The mission of the Connecticut Judicial Branch is to serve the interests of justice and the public by resolving matters brought before it in a fair, timely, efficient and open manner.

Landlord/Tenant Law Appellate Court Opinion

by Zigadto, Janet


AC42747 - Nationstar Mortgage, LLC v. Gabriel (Summary process; return of service; whether trial court properly denied motion to dismiss for lack of subject matter jurisdiction; "In this summary process action, the defendants . . . appeal from the judgment of possession rendered by the trial court in favor of the plaintiff, Nationstar Mortgage, LLC, as well as from the court's denials of their postjudgment motions to open and to dismiss for lack of subject matter jurisdiction. On appeal, the defendants limit their challenge to the court's denial of their motion to dismiss. We affirm the judgment of the trial court. . .

In the present case, there was no genuine dispute as to any jurisdictional fact necessary to find that the defendants had been served with the notice to quit. The record before the court revealed that all defendants had been served. First, the marshal's return of service was prima facie evidence that each defendant had been served, at a minimum, by abode service.See Jenkins v. Bishop Apartments, Inc., 144 Conn. 389, 390, 132 A.2d 573 (1957) ('[t]he return is prima facie evidence of the facts stated therein'). Second, as a result of the entry of default against the defendants for their failure to plead, all material facts in the complaint were deemed admitted. See Catalina v. Nicolelli, 90 Conn. App. 219, 221, 876 A.2d 588 (2005). Such allegations included the following: 'On January 21, 2019, the plaintiff caused a notice to be duly served on the defendants to quit possession of the premises on or before January 30, 2019, as required by law. The original notice to quit is attached hereto and marked [as] exhibit A.' As the trial court correctly observed, the affidavit of Stephen Gabriel, which was the only evidence that the defendants submitted in support of their motion to dismiss, did nothing to create a genuine dispute as to any pertinent jurisdictional fact. The affidavit merely acknowledges that Stephen Gabriel was in fact served and makes no statement based on any personal knowledge that the other defendants were not served. The averment in the affidavit stating that Stephen Gabriel received only one copy has little, if any, probative value, as only one copy of the notice to quit was necessary to effect service on him, and there was no representation made in the marshal's return of service that seven copies were left with Stephen Gabriel. Finally, and perhaps most notably, there was no affidavit or other documentation from any defendant to demonstrate that he or she had not been served in any manner. In light of the foregoing, the court was not required to hold an evidentiary hearing before ruling on the defendants' motion to dismiss. Because there was ample evidence to support the court's finding that the defendants were served with the notice to quit, the court properly denied the motion to dismiss.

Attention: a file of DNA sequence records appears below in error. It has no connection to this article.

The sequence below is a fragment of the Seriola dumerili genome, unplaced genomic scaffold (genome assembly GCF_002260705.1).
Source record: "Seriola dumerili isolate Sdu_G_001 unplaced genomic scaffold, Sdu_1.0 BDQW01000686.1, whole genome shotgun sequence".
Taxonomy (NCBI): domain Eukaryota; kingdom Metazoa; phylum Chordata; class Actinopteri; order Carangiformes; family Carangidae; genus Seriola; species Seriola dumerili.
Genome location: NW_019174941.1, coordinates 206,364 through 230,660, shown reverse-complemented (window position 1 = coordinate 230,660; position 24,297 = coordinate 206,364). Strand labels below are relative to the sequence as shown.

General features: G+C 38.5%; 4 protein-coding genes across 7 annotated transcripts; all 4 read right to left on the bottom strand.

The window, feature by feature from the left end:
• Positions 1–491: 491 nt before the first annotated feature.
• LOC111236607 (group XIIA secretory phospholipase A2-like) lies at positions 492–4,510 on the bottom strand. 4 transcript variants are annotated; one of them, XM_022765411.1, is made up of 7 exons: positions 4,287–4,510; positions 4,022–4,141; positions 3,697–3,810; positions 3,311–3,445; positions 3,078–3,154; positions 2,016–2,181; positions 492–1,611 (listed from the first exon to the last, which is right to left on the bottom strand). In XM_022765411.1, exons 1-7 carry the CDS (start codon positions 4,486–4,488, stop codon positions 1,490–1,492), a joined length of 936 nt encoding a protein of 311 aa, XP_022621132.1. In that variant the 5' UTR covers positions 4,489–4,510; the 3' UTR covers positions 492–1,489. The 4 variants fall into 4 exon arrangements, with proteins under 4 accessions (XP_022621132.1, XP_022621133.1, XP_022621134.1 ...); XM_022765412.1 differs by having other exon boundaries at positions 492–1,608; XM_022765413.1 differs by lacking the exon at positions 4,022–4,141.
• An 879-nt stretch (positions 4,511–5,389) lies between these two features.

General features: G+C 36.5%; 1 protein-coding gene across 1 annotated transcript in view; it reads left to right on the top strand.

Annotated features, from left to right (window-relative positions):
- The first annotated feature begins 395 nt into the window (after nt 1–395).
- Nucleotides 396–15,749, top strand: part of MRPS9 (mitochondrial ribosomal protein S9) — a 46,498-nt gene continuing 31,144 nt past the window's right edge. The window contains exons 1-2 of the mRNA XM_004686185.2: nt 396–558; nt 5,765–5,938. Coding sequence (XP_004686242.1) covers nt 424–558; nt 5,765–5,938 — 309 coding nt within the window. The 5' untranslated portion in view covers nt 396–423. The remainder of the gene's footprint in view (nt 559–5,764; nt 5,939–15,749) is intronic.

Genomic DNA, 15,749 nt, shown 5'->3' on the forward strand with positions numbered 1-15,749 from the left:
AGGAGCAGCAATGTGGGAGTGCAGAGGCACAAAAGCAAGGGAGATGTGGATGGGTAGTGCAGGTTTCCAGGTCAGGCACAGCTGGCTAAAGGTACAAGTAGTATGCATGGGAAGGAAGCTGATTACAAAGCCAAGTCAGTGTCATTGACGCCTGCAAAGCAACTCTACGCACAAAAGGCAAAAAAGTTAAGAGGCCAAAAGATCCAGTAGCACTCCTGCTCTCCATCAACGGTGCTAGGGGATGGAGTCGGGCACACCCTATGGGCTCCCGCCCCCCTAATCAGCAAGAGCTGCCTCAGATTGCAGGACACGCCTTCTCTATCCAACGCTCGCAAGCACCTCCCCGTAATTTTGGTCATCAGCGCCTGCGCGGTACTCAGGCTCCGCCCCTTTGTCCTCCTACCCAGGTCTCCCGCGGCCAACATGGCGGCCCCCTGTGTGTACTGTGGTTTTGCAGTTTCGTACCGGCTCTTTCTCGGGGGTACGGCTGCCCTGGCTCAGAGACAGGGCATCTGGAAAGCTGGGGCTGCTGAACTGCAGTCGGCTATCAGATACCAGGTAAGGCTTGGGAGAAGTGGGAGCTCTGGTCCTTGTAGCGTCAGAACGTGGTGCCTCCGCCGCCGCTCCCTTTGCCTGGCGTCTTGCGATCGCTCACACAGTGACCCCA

The judgment is affirmed.")